Sunday, June 19, 2011

Chickens and Bees and Pot Bellied Pigs, OH MY!

June 18, 2011

We woke up super early, ugh! It’s hard to sleep in when you’re in an unfamiliar bed and when your 12-year-old son is kicking you all night. The hotel here has a deal with Denny’s right next door to give discounted breakfasts to guests. I’m not a huge Denny’s fan, but that seemed to be our only option. The service was super slow, it took 20 minutes just to get our waters to us. They forgot Emma’s order, dribblers, and forgot Collin’s turkey bacon. The rest of us got our food together, but it still took a long time for it to arrive, but the time Collin’s turkey bacon and Emma’s dribblers were ready, the rest of us were totally finished eating. Everyone has eaten at Denny’s so I won’t describe our food or post pictures of it.

The pool looked really inviting so we went for a looooooooooong swim and Collin took a nap before hopping in the car for a 5 hour drive to St. George, UT where we’re staying with Russ and Nancy, friends of ours from Cambridge, U.K. I planned to sleep in the car. I got a lot of work done last night, but didn’t get into bed until 2:30 a.m. and slept really fitfully. Our drive through Arizona and Utah was full of stunning scenery with all the red rocks and bright blue sky.

We stopped in Kanab at a grocery store and ate a picnic in a gazebo next to a church. Russ and Nancy live in Diamond Valley, about 20 minutes north of St. George. All the streets in their neighborhood have semi-precious stones as names. Russ and Nancy have chickens and beehives. They get a dozen and half eggs per week from the chickens and have a freezer full of chickens for eating. Their honey is amazing! We all stood in the garden and picked fresh peas off the vine and ate them. They were really sweet and crunchy, even Emma (our vegetable hater) loved them. They also have a small orchard with apricot, apple, and cherry trees. They yard is filled with wildflowers and gorgeous rose bushes. 

Russ and Nancy made fry bread for dinner with turkey chili and all the fixings. They were absolutely delicious and kicked the Navajo taco's butt that I had in Tuba City, Arizona. Russ made the dough from scratch and fried each one. I piled my fry bread high with chili, cheddar cheese, spinach, tomatoes, avocado, and sour cream. The fry bread was hot and chewy and crispy on the edges. Russ got the recipe from a kindergarten cookbook which a Navajo girl in his class had contributed. For dessert, Nancy made loads of chocolate covered strawberries which we completely pigged out on. Afterwards, the kids watched a movie while the parents chatted into the night. Everyone else went to bed and Nancy and I stayed up chatting for a few hours until Alex got out of bed a few too many times. 

June 19, 2011

Russ and Nancy made malted waffles for breakfast along with fresh scrambled eggs from their chickens. Everything was scrumptious. The waffle batter had to raise for an hour before being made into waffles by a professional grade Belgian waffle maker. The following toppings were available: fake syrup, real maple syrup, butter, homemade raspberry freezer jam, fresh strawberries, fresh blueberries, and honey from their own bees. We stuffed ourselves with gorgeous food made by fellow foodies.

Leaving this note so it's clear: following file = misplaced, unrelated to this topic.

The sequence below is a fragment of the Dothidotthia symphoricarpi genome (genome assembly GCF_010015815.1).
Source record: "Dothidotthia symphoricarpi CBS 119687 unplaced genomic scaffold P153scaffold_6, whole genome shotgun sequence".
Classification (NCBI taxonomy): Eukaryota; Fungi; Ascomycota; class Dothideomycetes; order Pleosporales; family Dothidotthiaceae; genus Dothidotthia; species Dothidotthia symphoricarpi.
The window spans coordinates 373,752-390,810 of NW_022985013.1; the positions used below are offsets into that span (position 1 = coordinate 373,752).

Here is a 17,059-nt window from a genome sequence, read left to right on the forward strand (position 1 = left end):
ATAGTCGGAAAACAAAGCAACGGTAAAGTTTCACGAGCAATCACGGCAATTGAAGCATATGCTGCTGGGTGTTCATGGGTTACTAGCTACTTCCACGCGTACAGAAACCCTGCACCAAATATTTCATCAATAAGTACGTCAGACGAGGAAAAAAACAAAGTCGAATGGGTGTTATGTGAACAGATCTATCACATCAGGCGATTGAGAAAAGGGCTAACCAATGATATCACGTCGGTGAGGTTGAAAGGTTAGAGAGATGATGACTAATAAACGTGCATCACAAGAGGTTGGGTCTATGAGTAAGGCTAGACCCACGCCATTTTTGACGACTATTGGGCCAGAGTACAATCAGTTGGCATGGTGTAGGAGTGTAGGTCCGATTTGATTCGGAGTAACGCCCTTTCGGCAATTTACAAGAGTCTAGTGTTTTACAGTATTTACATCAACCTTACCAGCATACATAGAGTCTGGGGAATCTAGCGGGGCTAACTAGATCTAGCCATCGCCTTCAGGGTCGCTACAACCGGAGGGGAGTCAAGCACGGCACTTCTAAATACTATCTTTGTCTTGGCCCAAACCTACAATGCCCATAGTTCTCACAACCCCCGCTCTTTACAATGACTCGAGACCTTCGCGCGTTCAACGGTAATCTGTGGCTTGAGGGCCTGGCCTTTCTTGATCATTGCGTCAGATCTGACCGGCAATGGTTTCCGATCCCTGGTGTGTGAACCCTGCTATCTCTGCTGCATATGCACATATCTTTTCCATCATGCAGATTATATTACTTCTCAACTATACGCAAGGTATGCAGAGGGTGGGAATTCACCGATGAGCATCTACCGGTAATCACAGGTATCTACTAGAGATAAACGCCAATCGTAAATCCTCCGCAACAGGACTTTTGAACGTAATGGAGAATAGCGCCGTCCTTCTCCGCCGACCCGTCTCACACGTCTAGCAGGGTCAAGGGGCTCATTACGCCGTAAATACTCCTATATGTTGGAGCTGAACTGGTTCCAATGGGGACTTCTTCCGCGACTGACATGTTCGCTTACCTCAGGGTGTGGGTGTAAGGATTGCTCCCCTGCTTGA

Alex and Rosie spent the time following Emma around and telling her all sorts of interesting tidbits about their lives. Nancy and I took their Havannese dog, Penny for a walk around the neighborhood. Penny only likes to do her business on really nice gravel, no common dirt, grass, or weeds for her. On the walk we saw several horses, a goat, chickens, lots of dogs running loose, and even a potbellied pig. Nancy has mastered the skill of staring down big scary dogs so they leave her and Penny alone. We also passed a bunker that a very conservative guy built and stocked with guns and food. When he moved away, he tried to get his 10 kids to dig the bunker out of the ground, but was unsuccessful.

Aidan and Ian practiced piano on Russ and Nancy's beautiful black baby grand Yamaha. 

Russ gave us a very thorough explanation of the beekeeping process. Russ and Nancy have 4 colonies of bees which adds up to 100s of thousands of bees. Russ put himself on the police call list for when people call 911 in a panic about "killer" bees on their property. They have chosen to raise their bees organically by not using pesticides and not feeding them high fructose corn syrup. Russ is into getting feral swarms and helping them adapt to a new queen. Russ has also constructed his own bee vacuum tp help transfer bees from hive to hive or wild environments. In one of his beekeeping exploits, Russ was trying to put a box on one of his hive to catch the honey from his very first hive. His experience in his own words:

"My first colony, big strong hive and go out there to check on it and wanted to put a box on there to catch the fall flow. They just started rising up, (honey I tasted was from the meanies) they put out alarm pheremones, I swear I could smell it. I put on my suit and feel them stinging me through my socks, I hurried nd put the hive back together. I ran away. I went out there to put the box on, I didn’t even light my smoker. They were waiting for me and they were getting my ankles and I ran around screaming, I can hear several chasing me. Horses bucking, The chickens started squawking, killed 3 chickens, they probably had heartattack. Chickens get scared easily. Counted 30 stings on ankles, couldn’t put my socks and shoes on. I bought some rainboots, if I every work on that hive, I put on all my gear. I would love to transport them to Pine Valley wearing beesuit so they can be by wildflowers."